Teach older kids to save $$$
Give teens gifts that keep giving
Seems like just yesterday that an American Girl doll was the only thing the young ladies on your list wanted for Christmas. Their brothers thought they couldn’t live another year without a new Wii game, and little ones liked anything from Playskool or Fisher Price.
Now, they’re teenagers who giggle with feigned delight when they open the carefully wrapped package containing your idea of a great gift. Turns out those sweaters you gave them are their worst nightmares. No one would wear that style or that color to school, so your cashmeres go into the closet for good.
You probably know the kids prefer money, but you still enjoy shopping for them. Besides, you don’t get those electronic gadgets that kids spend all their money on today. If you’re stumped, it may be time to wise up.
Give them money that grows
Instead of cold cash for birthdays, graduations and holidays, how about giving the kids in your life a few lessons in investing? An investment account could be the best gift they ever receive. Having their own mutual funds, stocks or bonds can open their eyes to saving money, investing it wisely and watching it grow.
No matter how big or small your budget may be, you can teach teens to save for the future by buying them shares in small installments for special occasions. Certified financial planner Ron VanSurskum, Advanced Asset Management, opens accounts for as little as $50 or $100. Every time another milestone is reached, you can just add a few more bucks to the child’s fund.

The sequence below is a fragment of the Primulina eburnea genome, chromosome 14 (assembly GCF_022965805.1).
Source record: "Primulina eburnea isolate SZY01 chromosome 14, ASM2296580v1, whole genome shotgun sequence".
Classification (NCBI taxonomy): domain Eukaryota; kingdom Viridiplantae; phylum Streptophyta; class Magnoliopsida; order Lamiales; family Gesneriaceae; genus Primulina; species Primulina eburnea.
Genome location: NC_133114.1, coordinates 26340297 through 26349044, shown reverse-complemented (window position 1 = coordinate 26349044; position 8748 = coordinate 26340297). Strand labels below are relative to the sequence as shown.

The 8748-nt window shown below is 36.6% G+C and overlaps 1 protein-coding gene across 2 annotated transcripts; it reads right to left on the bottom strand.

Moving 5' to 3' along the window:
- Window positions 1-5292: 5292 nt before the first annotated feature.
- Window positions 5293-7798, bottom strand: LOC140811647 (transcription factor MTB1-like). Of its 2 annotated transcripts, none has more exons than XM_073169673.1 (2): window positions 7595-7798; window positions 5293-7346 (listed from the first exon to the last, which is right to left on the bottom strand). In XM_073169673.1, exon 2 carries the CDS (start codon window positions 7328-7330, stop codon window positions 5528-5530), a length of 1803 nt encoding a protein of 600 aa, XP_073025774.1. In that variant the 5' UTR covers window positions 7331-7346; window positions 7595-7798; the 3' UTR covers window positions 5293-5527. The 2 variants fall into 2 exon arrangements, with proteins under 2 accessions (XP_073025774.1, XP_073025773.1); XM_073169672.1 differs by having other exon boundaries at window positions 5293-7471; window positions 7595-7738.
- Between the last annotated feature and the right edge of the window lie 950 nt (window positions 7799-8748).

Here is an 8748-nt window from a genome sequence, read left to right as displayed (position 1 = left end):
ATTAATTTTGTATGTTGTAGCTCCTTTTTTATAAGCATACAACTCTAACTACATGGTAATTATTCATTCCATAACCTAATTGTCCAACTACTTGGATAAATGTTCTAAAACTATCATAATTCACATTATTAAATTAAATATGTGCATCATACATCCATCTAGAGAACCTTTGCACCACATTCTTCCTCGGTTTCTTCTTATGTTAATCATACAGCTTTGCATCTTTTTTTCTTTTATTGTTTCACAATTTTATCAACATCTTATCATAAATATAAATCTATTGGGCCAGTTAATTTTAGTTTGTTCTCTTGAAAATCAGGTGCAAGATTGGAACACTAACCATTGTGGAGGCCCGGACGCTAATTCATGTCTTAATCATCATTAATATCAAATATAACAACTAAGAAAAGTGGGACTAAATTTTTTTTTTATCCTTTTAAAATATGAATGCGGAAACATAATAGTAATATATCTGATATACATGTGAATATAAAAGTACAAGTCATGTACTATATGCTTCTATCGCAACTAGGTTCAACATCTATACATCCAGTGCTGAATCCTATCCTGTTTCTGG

As little as $20 or $25 for birthdays, larger sums for bigger occasions like graduation, can be deposited into the child’s account any time. He or she will soon see how putting a little money to work in investments increases the total over time. Teens who are lucky enough to own such accounts will watch their funds grow long after the latest fashions are no longer chic and electronic toys are outdated.
Financial gift-givers often tuck their deposit slips into appropriate greeting cards, sometimes attaching a small gift. Others put half of each monetary present into the investment account and give the remainder in cash.
Some families may worry that investments will affect a young person’s financial aid for college. Most colleges, however, allow students to have some financial assets and still receive aid. Check on financial aid requirements with your child’s school counselor, along with finding out about 529 college savings plans. Parents and grandparents can also keep accounts in their names, designating the student as a beneficiary. No matter how you do it, putting money into investments for young people makes a great gift!
Manage Your Money . . . helpful financial facts provided for you by . . . Advanced Asset Management LLC Follow our blog: aamllc.com Ronald Van Surksum, CFP 4555 Wilson Ave SW – Suite Grandville, MI 49418 For permission to reprint: firstname.lastname@example.org email@example.com Ph: 616-531-5220 Cell: 616-450-8439